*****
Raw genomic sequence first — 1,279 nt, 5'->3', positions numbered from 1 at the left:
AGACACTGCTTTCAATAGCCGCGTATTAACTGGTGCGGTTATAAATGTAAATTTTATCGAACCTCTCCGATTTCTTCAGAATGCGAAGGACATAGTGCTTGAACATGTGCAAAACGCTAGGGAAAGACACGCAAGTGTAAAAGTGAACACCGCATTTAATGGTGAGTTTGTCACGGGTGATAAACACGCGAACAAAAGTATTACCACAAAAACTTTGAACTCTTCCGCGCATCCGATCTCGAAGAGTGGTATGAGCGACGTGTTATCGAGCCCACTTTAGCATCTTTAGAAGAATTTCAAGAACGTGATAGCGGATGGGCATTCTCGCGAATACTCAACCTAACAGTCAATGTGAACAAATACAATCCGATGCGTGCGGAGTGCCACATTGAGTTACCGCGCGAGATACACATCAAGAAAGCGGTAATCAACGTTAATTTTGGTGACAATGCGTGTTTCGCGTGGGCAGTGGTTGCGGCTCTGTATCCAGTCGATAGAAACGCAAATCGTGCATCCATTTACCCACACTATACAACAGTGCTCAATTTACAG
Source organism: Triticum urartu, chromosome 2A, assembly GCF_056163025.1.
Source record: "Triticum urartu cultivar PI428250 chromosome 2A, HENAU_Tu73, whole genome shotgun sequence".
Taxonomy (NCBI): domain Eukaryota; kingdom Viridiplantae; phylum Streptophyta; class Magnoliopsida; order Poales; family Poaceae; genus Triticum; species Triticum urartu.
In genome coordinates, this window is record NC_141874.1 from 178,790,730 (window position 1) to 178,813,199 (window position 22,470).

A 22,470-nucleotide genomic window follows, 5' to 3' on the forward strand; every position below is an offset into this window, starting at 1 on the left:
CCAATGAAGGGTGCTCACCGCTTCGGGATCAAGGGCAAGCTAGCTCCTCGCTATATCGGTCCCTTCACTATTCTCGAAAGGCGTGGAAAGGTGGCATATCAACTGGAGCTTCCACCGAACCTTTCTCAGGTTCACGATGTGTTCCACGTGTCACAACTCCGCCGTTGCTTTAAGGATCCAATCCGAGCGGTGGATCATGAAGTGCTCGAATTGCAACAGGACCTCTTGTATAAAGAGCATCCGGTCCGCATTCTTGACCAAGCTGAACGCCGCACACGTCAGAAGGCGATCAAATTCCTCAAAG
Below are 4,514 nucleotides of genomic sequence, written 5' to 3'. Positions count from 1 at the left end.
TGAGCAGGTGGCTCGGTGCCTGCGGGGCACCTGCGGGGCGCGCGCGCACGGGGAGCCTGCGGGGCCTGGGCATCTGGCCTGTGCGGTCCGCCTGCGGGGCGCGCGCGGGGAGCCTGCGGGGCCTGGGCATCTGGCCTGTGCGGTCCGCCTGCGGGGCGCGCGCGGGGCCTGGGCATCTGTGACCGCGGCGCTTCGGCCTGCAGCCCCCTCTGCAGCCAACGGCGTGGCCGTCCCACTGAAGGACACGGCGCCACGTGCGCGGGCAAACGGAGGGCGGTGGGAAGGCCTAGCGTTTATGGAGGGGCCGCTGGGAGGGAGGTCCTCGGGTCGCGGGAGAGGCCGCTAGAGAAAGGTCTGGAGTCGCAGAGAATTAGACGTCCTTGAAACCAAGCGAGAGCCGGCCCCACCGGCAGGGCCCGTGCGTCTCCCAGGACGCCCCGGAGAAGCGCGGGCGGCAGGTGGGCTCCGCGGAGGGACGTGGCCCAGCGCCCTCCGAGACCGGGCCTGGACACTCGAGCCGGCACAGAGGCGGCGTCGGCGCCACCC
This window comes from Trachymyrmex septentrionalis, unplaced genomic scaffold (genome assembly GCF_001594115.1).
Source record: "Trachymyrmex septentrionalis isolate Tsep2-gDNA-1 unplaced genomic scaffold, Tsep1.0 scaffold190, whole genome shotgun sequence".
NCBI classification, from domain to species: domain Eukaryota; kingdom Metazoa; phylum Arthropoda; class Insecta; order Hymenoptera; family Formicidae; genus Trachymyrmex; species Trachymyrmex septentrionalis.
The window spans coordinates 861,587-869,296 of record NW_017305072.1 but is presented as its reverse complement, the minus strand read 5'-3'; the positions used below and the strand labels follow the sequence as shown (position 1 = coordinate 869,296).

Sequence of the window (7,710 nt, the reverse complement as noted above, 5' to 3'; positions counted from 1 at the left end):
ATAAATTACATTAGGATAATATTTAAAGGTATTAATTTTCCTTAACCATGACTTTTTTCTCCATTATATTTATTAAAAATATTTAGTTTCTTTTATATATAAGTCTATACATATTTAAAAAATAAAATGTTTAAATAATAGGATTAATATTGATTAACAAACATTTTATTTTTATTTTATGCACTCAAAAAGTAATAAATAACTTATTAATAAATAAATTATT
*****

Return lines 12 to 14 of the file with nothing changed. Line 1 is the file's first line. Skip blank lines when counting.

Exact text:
Source record: "Trachymyrmex septentrionalis isolate Tsep2-gDNA-1 unplaced genomic scaffold, Tsep1.0 scaffold190, whole genome shotgun sequence".
NCBI classification, from domain to species: domain Eukaryota; kingdom Metazoa; phylum Arthropoda; class Insecta; order Hymenoptera; family Formicidae; genus Trachymyrmex; species Trachymyrmex septentrionalis.
The window spans coordinates 861,587-869,296 of record NW_017305072.1 but is presented as its reverse complement, the minus strand read 5'-3'; the positions used below and the strand labels follow the sequence as shown (position 1 = coordinate 869,296).